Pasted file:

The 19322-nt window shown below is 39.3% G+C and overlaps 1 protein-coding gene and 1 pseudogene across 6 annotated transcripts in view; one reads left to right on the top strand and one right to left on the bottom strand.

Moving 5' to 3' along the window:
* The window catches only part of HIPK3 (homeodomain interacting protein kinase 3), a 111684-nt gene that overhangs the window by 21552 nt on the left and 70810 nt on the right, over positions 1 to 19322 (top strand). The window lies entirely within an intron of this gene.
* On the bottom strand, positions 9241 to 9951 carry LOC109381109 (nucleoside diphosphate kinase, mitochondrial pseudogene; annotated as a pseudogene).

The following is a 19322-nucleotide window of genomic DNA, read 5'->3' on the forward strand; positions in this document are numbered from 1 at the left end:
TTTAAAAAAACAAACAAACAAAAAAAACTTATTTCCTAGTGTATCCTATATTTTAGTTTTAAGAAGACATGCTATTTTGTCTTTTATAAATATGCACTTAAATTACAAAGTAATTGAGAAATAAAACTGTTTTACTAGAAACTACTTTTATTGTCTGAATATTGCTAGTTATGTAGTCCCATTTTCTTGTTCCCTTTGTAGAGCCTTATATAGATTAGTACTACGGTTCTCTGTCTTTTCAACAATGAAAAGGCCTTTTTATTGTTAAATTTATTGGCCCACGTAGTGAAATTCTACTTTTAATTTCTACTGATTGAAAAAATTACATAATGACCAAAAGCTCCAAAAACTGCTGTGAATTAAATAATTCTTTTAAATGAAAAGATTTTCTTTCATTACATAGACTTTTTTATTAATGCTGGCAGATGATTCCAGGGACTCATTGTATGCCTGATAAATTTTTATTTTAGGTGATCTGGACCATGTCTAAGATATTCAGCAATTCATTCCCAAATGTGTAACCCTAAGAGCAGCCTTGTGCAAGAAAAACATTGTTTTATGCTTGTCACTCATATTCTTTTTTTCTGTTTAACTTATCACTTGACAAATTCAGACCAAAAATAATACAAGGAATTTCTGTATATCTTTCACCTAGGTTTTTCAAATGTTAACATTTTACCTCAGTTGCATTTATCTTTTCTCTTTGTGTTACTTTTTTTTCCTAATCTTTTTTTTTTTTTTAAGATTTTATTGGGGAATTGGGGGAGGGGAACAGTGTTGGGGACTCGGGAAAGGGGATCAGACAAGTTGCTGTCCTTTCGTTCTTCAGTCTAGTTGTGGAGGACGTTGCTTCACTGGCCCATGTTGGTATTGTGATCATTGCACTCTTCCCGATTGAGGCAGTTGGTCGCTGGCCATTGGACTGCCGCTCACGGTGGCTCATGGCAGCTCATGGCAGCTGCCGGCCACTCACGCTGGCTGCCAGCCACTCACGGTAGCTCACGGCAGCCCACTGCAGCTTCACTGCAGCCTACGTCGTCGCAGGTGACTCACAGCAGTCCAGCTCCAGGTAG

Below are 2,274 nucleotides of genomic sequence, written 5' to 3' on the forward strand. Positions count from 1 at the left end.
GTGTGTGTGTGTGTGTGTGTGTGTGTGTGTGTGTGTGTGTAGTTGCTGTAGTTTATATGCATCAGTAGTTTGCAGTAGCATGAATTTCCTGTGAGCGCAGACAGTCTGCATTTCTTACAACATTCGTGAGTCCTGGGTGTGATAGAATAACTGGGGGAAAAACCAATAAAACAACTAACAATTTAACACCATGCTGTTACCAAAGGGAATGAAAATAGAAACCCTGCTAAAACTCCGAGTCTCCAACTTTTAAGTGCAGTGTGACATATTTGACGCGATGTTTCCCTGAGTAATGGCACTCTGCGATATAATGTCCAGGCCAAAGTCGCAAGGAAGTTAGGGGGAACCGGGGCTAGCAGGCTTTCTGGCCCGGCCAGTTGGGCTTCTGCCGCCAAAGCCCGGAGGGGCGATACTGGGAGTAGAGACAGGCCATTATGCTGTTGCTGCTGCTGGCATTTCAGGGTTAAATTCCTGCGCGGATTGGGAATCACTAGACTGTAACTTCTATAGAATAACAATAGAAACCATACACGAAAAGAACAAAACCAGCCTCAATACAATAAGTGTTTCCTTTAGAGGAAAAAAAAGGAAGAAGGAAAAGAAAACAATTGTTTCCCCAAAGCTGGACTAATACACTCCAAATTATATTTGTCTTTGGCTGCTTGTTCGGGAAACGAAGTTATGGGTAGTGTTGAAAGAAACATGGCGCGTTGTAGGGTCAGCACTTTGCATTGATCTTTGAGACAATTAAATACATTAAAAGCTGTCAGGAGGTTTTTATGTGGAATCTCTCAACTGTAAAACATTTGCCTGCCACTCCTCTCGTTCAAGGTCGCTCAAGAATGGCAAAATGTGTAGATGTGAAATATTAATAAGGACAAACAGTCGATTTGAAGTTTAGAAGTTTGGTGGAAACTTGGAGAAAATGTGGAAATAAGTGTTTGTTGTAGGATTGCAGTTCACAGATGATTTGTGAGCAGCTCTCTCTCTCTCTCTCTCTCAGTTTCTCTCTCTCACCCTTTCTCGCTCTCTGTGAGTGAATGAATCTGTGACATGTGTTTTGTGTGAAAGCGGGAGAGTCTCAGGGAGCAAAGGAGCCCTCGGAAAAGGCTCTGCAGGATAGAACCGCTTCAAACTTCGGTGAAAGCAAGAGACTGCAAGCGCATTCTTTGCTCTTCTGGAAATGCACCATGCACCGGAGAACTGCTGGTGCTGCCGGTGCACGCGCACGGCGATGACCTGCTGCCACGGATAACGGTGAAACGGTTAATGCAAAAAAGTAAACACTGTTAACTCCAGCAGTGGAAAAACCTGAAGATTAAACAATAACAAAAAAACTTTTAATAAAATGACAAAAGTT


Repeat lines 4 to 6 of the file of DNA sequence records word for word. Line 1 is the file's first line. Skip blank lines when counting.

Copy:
* On the bottom strand, positions 9241 to 9951 carry LOC109381109 (nucleoside diphosphate kinase, mitochondrial pseudogene; annotated as a pseudogene).

The following is a 19322-nucleotide window of genomic DNA, read 5'->3' on the forward strand; positions in this document are numbered from 1 at the left end:
TTTAAAAAAACAAACAAACAAAAAAAACTTATTTCCTAGTGTATCCTATATTTTAGTTTTAAGAAGACATGCTATTTTGTCTTTTATAAATATGCACTTAAATTACAAAGTAATTGAGAAATAAAACTGTTTTACTAGAAACTACTTTTATTGTCTGAATATTGCTAGTTATGTAGTCCCATTTTCTTGTTCCCTTTGTAGAGCCTTATATAGATTAGTACTACGGTTCTCTGTCTTTTCAACAATGAAAAGGCCTTTTTATTGTTAAATTTATTGGCCCACGTAGTGAAATTCTACTTTTAATTTCTACTGATTGAAAAAATTACATAATGACCAAAAGCTCCAAAAACTGCTGTGAATTAAATAATTCTTTTAAATGAAAAGATTTTCTTTCATTACATAGACTTTTTTATTAATGCTGGCAGATGATTCCAGGGACTCATTGTATGCCTGATAAATTTTTATTTTAGGTGATCTGGACCATGTCTAAGATATTCAGCAATTCATTCCCAAATGTGTAACCCTAAGAGCAGCCTTGTGCAAGAAAAACATTGTTTTATGCTTGTCACTCATATTCTTTTTTTCTGTTTAACTTATCACTTGACAAATTCAGACCAAAAATAATACAAGGAATTTCTGTATATCTTTCACCTAGGTTTTTCAAATGTTAACATTTTACCTCAGTTGCATTTATCTTTTCTCTTTGTGTTACTTTTTTTTCCTAATCTTTTTTTTTTTTTTAAGATTTTATTGGGGAATTGGGGGAGGGGAACAGTGTTGGGGACTCGGGAAAGGGGATCAGACAAGTTGCTGTCCTTTCGTTCTTCAGTCTAGTTGTGGAGGACGTTGCTTCACTGGCCCATGTTGGTATTGTGATCATTGCACTCTTCCCGATTGAGGCAGTTGGTCGCTGGCCATTGGACTGCCGCTCACGGTGGCTCATGGCAGCTCATGGCAGCTGCCGGCCACTCACGCTGGCTGCCAGCCACTCACGGTAGCTCACGGCAGCCCACTGCAGCTTCACTGCAGCCTACGTCGTCGCAGGTGACTCACAGCAGTCCAGCTCCAGGTAG